Like its higher-end Dimage X siblings, the X31 is less than an inch thick with a squarish body that slips nicely into most pockets. Even though it's mainly plastic instead of the brushed metal of the more expensive X cameras, its two AA batteries make it a bit heavier than they are--but it's still quite lightweight at 6 ounces.
The battery compartment and the coverless SD/MMC card slot are located on the side, so you can easily switch cards and batteries when the camera is mounted on a tripod. Because the lens is positioned in the upper-left corner, you have to grip its body carefully, lest you take a picture of your fingers. With such a small device, it's no surprise that there's no optical viewfinder and that the LCD measures only 1.5 inches. The screen gains up to give you a usable if noisy preview in low light but is washed out in bright sunlight. One handy design touch is a little convex mirror on the front for composing arm's-length shots of yourself (and a friend, presumably).
The Dimage X31 has very few external controls: a little switch for selecting photo or video-clip capture, menu and playback buttons, and a small, difficult-to-use joystick. You change settings by navigating a graphical LCD menu with the joystick. Once you learn the icons, selecting submenus works quite well. You can also program the joystick to directly access a setting such as exposure compensation or white balance, and its up and down arrows control the not-entirely-smooth 3X optical zoom.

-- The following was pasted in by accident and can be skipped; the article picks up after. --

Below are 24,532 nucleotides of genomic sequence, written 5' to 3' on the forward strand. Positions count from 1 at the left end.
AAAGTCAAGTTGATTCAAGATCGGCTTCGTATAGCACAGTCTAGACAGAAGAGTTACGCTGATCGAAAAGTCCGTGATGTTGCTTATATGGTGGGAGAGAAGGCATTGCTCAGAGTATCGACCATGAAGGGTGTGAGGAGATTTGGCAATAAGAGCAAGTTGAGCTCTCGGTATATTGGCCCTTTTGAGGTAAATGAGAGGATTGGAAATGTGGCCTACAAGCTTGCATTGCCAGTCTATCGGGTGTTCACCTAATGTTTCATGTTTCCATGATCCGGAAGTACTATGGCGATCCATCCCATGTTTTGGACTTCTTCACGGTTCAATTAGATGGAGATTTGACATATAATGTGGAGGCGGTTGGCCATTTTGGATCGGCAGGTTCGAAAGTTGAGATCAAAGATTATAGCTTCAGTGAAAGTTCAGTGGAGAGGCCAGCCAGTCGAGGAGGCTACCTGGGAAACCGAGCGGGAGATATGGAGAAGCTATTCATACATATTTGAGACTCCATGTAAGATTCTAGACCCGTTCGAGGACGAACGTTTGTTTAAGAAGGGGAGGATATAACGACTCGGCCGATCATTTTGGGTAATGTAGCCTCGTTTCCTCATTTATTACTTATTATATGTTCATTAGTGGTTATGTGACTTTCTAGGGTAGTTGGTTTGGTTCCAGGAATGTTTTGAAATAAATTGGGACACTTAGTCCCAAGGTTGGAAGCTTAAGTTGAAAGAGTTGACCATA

In addition to core snapshot functions, the Dimage X31 provides a nice selection of creative effects. Not only can you shoot in black and white or sepia, but there are posterization and soft-focus options. If you want to get really fancy, you can add a frame or a border effect to an image. And in playback mode, you can copy and resize an image so that it's ready to be e-mailed.
The Dimage X31 excels at start-up time; it took us less than 2 seconds to power up and snap. At about 3.6 seconds--or 6 seconds with flash--shot-to-shot time is slightly below average for this camera's class, although the continuous-shooting mode clicked off four images at a rate of about 1.3 frames per second at the highest resolution. The autofocus didn't always have an easy time locking on subjects in typical indoor lighting, prolonging the otherwise quick shutter lag of about 0.4 second.
Our test images were generally pleasing, with nicely saturated colors. Exposures, with the exception of some overexposed macro shots, were relatively accurate with a tendency to meter for highlights. Although the photos weren't the most crisp we've seen and there was some noticeable noise in wide expanses of sky, we think that snapshot prints will look just fine.